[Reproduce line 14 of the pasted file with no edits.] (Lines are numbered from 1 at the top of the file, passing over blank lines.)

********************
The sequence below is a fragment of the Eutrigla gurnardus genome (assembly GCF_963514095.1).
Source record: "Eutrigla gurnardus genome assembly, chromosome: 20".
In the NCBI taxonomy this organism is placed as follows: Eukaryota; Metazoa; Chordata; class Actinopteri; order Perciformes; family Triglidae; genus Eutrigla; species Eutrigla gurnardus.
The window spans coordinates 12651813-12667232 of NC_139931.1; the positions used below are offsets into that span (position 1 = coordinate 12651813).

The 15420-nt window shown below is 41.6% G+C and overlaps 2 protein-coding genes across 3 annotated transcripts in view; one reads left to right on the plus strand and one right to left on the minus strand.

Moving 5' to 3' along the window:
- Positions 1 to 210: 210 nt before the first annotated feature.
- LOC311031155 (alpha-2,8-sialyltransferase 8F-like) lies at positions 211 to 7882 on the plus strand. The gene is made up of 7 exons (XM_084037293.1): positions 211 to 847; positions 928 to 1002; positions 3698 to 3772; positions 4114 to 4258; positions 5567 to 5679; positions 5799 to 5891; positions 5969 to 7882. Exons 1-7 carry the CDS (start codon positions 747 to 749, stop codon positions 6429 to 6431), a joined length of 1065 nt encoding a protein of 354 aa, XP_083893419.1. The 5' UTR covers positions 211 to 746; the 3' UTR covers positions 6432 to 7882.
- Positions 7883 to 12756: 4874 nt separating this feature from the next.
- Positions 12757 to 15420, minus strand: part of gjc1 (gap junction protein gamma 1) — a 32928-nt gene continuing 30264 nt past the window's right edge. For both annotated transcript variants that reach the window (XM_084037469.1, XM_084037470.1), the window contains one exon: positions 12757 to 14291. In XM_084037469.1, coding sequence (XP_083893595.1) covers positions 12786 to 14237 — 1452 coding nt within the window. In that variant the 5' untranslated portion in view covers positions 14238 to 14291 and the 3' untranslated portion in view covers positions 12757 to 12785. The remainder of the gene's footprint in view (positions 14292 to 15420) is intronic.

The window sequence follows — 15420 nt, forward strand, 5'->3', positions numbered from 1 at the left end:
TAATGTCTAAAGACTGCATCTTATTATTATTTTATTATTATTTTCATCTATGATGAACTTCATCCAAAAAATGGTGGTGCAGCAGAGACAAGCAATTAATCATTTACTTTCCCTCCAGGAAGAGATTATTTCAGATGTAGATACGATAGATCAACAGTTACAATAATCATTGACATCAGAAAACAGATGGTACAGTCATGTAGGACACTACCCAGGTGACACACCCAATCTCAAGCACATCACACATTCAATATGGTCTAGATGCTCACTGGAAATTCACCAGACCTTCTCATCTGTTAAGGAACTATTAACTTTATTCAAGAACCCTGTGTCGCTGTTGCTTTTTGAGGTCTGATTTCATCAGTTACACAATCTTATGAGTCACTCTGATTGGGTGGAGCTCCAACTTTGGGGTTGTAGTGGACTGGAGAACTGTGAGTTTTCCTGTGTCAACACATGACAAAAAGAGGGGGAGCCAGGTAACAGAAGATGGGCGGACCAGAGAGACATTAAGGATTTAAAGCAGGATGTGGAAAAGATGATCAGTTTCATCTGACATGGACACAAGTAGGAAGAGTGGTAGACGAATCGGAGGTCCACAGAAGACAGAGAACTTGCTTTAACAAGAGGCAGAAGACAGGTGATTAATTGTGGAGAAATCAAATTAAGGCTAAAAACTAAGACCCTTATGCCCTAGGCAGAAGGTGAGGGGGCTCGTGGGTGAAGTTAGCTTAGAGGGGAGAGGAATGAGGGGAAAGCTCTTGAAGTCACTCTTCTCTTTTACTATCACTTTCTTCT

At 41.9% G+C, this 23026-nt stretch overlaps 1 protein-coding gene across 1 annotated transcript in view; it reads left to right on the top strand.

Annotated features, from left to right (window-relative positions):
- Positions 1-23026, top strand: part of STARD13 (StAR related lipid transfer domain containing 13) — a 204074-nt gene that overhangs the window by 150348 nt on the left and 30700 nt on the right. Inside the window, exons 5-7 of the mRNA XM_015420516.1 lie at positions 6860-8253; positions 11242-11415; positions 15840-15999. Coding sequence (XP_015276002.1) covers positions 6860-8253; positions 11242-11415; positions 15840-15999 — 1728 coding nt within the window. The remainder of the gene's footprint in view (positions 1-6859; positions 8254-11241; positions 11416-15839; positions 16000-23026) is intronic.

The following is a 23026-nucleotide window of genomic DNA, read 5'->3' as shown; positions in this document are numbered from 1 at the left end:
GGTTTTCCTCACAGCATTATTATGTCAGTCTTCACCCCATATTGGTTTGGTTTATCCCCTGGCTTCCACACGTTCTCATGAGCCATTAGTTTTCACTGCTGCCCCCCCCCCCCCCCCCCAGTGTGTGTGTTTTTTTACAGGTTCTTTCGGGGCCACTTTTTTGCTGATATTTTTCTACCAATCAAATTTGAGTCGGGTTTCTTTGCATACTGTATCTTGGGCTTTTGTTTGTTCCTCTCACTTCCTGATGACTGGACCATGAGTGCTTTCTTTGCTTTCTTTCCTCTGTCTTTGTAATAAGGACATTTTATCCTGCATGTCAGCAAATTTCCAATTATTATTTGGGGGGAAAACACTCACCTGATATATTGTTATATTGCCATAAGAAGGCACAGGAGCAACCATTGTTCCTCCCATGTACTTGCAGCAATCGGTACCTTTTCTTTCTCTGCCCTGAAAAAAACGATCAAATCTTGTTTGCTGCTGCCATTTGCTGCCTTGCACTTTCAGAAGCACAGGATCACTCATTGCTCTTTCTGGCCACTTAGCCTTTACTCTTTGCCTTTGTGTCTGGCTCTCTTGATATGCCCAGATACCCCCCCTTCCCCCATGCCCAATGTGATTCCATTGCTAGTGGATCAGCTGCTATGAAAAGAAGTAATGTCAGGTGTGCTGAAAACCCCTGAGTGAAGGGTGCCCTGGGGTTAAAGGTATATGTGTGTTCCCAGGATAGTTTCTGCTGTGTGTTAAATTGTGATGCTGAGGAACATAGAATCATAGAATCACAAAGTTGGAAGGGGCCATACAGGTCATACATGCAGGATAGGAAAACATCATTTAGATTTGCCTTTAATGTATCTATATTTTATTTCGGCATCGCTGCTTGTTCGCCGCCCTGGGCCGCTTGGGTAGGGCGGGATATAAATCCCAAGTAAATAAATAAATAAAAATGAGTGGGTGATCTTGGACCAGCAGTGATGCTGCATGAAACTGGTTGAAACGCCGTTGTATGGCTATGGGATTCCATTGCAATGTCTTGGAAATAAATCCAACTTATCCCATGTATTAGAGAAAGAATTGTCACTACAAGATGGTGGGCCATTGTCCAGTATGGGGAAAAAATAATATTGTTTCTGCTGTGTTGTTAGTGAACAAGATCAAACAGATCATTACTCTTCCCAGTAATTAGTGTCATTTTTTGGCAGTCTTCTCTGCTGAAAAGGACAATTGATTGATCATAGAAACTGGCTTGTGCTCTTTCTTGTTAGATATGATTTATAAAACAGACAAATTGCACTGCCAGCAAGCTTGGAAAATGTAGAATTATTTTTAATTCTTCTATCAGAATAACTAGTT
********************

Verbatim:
Annotated features, from left to right (window-relative positions):